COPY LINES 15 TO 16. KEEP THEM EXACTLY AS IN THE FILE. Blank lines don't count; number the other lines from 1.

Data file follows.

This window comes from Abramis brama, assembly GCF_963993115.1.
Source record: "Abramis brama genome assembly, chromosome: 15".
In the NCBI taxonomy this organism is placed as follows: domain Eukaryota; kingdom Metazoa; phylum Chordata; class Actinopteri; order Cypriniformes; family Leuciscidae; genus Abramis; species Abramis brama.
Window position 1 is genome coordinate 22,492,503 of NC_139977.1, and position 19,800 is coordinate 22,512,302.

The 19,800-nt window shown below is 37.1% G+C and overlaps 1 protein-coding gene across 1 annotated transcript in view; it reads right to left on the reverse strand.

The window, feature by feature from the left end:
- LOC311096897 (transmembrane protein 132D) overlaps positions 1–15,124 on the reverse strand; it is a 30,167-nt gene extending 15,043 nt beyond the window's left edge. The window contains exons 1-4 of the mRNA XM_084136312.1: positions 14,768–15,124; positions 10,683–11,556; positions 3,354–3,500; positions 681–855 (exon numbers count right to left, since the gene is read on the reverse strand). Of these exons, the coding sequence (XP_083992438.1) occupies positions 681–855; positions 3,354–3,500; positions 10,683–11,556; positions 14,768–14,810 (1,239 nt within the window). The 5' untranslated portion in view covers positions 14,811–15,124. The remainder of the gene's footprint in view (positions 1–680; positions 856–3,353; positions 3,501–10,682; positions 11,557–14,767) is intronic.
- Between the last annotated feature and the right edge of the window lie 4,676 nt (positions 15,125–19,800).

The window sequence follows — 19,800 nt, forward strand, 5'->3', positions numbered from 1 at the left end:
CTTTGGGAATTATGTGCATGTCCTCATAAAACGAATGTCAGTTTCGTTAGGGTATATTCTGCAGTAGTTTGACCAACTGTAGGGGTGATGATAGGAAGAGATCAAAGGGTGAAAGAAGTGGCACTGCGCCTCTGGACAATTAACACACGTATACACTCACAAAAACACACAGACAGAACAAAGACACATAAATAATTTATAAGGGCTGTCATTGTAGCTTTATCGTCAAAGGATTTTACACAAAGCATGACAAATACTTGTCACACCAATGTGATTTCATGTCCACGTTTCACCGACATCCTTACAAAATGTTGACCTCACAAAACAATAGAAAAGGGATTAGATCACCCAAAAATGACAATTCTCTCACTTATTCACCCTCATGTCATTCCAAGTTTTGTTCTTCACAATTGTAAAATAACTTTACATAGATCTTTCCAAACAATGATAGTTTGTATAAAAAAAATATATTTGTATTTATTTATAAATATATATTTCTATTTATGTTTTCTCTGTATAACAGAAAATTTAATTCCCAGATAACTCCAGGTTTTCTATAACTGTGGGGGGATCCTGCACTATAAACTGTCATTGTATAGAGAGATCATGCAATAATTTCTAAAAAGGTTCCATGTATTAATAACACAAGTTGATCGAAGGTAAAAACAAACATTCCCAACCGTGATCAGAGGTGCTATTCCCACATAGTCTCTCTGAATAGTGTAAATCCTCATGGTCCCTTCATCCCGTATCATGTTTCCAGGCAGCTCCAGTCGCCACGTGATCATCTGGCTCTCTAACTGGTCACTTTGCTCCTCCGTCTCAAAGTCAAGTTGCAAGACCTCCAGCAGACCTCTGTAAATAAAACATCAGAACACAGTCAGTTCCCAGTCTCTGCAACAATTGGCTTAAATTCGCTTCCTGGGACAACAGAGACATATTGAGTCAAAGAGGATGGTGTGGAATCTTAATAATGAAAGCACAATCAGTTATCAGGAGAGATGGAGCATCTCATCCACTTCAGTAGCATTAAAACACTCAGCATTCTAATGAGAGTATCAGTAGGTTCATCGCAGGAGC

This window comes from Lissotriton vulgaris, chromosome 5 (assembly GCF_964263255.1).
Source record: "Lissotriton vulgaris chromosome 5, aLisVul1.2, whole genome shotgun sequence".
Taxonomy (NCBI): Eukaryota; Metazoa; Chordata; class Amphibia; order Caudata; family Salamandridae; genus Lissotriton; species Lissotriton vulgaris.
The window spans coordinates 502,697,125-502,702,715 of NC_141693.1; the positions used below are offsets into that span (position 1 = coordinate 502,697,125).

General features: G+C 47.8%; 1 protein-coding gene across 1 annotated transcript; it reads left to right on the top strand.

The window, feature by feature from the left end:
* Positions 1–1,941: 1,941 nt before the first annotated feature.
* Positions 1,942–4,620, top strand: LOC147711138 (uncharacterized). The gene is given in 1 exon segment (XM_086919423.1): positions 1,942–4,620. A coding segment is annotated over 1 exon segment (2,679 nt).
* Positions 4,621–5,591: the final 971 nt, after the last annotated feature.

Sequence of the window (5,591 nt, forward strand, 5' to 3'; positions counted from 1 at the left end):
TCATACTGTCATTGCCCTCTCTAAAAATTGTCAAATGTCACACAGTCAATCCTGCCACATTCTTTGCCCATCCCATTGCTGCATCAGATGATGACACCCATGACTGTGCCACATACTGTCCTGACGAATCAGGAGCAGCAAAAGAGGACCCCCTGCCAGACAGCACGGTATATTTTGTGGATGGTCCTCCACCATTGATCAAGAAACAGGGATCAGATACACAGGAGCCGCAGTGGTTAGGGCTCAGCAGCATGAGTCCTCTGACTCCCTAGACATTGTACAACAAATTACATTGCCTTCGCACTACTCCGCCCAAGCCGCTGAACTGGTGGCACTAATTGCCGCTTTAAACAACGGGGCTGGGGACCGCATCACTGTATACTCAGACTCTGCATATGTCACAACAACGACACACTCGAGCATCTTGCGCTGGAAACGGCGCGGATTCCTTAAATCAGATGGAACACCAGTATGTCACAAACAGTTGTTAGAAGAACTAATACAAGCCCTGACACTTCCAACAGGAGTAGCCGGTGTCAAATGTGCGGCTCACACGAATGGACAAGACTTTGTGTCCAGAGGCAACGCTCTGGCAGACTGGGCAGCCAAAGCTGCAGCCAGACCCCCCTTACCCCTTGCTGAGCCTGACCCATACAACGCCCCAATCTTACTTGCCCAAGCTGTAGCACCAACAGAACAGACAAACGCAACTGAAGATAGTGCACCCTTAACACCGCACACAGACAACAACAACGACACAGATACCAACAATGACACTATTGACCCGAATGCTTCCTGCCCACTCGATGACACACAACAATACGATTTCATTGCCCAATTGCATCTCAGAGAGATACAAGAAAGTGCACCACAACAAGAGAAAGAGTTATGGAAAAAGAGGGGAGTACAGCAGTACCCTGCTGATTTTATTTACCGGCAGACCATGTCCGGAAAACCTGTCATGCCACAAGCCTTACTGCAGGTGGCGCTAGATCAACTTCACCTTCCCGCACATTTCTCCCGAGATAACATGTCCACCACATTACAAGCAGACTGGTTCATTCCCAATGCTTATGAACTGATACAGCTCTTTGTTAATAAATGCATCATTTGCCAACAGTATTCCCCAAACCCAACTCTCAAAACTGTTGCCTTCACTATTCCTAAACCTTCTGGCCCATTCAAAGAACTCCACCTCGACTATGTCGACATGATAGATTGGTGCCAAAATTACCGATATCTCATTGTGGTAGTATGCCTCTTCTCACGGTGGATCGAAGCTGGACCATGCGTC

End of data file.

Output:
General features: G+C 47.8%; 1 protein-coding gene across 1 annotated transcript; it reads left to right on the top strand.

The window, feature by feature from the left end: